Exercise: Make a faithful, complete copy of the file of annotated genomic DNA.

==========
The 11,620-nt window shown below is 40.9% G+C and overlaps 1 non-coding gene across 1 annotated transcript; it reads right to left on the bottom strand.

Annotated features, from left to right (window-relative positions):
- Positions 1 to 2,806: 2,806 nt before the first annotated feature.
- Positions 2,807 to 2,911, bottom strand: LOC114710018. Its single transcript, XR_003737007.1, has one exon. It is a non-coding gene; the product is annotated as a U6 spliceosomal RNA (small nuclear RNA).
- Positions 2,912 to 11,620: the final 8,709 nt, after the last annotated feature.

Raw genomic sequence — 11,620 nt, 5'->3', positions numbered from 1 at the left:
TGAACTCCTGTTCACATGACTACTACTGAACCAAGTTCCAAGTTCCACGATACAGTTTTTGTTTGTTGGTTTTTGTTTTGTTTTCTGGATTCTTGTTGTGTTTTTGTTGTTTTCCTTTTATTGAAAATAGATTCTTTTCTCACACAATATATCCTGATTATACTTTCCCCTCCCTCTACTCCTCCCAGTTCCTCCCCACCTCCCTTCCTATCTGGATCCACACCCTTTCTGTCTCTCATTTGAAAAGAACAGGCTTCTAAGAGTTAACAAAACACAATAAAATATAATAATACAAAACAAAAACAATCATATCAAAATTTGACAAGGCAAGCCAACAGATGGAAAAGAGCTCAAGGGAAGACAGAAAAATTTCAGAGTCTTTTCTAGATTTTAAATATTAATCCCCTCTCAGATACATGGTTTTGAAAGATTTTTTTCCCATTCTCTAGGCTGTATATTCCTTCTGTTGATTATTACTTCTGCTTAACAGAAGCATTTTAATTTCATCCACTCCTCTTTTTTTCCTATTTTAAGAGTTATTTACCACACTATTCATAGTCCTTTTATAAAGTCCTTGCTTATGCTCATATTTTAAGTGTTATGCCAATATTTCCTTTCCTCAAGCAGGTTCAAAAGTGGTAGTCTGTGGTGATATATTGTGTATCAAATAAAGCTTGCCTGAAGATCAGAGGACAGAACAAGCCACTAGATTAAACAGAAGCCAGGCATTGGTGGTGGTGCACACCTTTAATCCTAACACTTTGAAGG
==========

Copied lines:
The 11,620-nt window shown below is 40.9% G+C and overlaps 1 non-coding gene across 1 annotated transcript; it reads right to left on the bottom strand.

Annotated features, from left to right (window-relative positions):
- Positions 1 to 2,806: 2,806 nt before the first annotated feature.
- Positions 2,807 to 2,911, bottom strand: LOC114710018. Its single transcript, XR_003737007.1, has one exon. It is a non-coding gene; the product is annotated as a U6 spliceosomal RNA (small nuclear RNA).
- Positions 2,912 to 11,620: the final 8,709 nt, after the last annotated feature.

Raw genomic sequence — 11,620 nt, 5'->3', positions numbered from 1 at the left:
TGAACTCCTGTTCACATGACTACTACTGAACCAAGTTCCAAGTTCCACGATACAGTTTTTGTTTGTTGGTTTTTGTTTTGTTTTCTGGATTCTTGTTGTGTTTTTGTTGTTTTCCTTTTATTGAAAATAGATTCTTTTCTCACACAATATATCCTGATTATACTTTCCCCTCCCTCTACTCCTCCCAGTTCCTCCCCACCTCCCTTCCTATCTGGATCCACACCCTTTCTGTCTCTCATTTGAAAAGAACAGGCTTCTAAGAGTTAACAAAACACAATAAAATATAATAATACAAAACAAAAACAATCATATCAAAATTTGACAAGGCAAGCCAACAGATGGAAAAGAGCTCAAGGGAAGACAGAAAAATTTCAGAGTCTTTTCTAGATTTTAAATATTAATCCCCTCTCAGATACATGGTTTTGAAAGATTTTTTTCCCATTCTCTAGGCTGTATATTCCTTCTGTTGATTATTACTTCTGCTTAACAGAAGCATTTTAATTTCATCCACTCCTCTTTTTTTCCTATTTTAAGAGTTATTTACCACACTATTCATAGTCCTTTTATAAAGTCCTTGCTTATGCTCATATTTTAAGTGTTATGCCAATATTTCCTTTCCTCAAGCAGGTTCAAAAGTGGTAGTCTGTGGTGATATATTGTGTATCAAATAAAGCTTGCCTGAAGATCAGAGGACAGAACAAGCCACTAGATTAAACAGAAGCCAGGCATTGGTGGTGGTGCACACCTTTAATCCTAACACTTTGAAGG